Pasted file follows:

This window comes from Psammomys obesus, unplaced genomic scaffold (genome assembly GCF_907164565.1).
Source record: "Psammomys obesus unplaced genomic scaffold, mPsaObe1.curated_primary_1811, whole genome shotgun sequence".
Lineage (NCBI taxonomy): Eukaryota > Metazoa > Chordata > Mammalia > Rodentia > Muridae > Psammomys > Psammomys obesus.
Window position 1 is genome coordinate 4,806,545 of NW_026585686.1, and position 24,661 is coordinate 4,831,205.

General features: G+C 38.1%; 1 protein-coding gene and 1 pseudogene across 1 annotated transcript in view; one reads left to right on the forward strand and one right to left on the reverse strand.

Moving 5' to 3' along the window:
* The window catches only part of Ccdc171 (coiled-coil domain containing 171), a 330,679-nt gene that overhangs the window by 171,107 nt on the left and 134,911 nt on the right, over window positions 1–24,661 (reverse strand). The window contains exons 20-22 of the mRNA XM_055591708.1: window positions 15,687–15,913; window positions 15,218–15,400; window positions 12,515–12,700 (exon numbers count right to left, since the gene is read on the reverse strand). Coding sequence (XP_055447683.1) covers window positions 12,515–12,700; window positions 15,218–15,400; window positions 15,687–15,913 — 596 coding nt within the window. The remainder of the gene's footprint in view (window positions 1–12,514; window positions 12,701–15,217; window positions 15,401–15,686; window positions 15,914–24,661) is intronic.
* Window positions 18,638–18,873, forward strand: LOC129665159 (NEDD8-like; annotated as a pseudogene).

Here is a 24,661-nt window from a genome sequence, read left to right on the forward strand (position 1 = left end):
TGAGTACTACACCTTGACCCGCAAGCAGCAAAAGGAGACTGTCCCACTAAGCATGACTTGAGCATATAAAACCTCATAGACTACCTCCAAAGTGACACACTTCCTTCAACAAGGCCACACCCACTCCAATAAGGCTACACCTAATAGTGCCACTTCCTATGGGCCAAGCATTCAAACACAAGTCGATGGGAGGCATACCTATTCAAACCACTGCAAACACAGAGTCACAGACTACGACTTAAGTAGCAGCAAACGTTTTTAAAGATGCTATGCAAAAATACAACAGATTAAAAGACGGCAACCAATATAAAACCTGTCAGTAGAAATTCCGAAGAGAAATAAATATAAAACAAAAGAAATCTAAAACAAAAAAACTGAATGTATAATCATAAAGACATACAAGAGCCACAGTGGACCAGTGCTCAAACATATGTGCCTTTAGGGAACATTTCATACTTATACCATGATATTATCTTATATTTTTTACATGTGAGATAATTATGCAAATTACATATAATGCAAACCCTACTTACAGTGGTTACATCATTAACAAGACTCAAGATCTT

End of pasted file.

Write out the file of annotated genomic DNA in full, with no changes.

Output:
This window comes from Psammomys obesus, unplaced genomic scaffold (genome assembly GCF_907164565.1).
Source record: "Psammomys obesus unplaced genomic scaffold, mPsaObe1.curated_primary_1811, whole genome shotgun sequence".
Lineage (NCBI taxonomy): Eukaryota > Metazoa > Chordata > Mammalia > Rodentia > Muridae > Psammomys > Psammomys obesus.
Window position 1 is genome coordinate 4,806,545 of NW_026585686.1, and position 24,661 is coordinate 4,831,205.

General features: G+C 38.1%; 1 protein-coding gene and 1 pseudogene across 1 annotated transcript in view; one reads left to right on the forward strand and one right to left on the reverse strand.

Moving 5' to 3' along the window:
* The window catches only part of Ccdc171 (coiled-coil domain containing 171), a 330,679-nt gene that overhangs the window by 171,107 nt on the left and 134,911 nt on the right, over window positions 1–24,661 (reverse strand). The window contains exons 20-22 of the mRNA XM_055591708.1: window positions 15,687–15,913; window positions 15,218–15,400; window positions 12,515–12,700 (exon numbers count right to left, since the gene is read on the reverse strand). Coding sequence (XP_055447683.1) covers window positions 12,515–12,700; window positions 15,218–15,400; window positions 15,687–15,913 — 596 coding nt within the window. The remainder of the gene's footprint in view (window positions 1–12,514; window positions 12,701–15,217; window positions 15,401–15,686; window positions 15,914–24,661) is intronic.
* Window positions 18,638–18,873, forward strand: LOC129665159 (NEDD8-like; annotated as a pseudogene).

Here is a 24,661-nt window from a genome sequence, read left to right on the forward strand (position 1 = left end):
TGAGTACTACACCTTGACCCGCAAGCAGCAAAAGGAGACTGTCCCACTAAGCATGACTTGAGCATATAAAACCTCATAGACTACCTCCAAAGTGACACACTTCCTTCAACAAGGCCACACCCACTCCAATAAGGCTACACCTAATAGTGCCACTTCCTATGGGCCAAGCATTCAAACACAAGTCGATGGGAGGCATACCTATTCAAACCACTGCAAACACAGAGTCACAGACTACGACTTAAGTAGCAGCAAACGTTTTTAAAGATGCTATGCAAAAATACAACAGATTAAAAGACGGCAACCAATATAAAACCTGTCAGTAGAAATTCCGAAGAGAAATAAATATAAAACAAAAGAAATCTAAAACAAAAAAACTGAATGTATAATCATAAAGACATACAAGAGCCACAGTGGACCAGTGCTCAAACATATGTGCCTTTAGGGAACATTTCATACTTATACCATGATATTATCTTATATTTTTTACATGTGAGATAATTATGCAAATTACATATAATGCAAACCCTACTTACAGTGGTTACATCATTAACAAGACTCAAGATCTT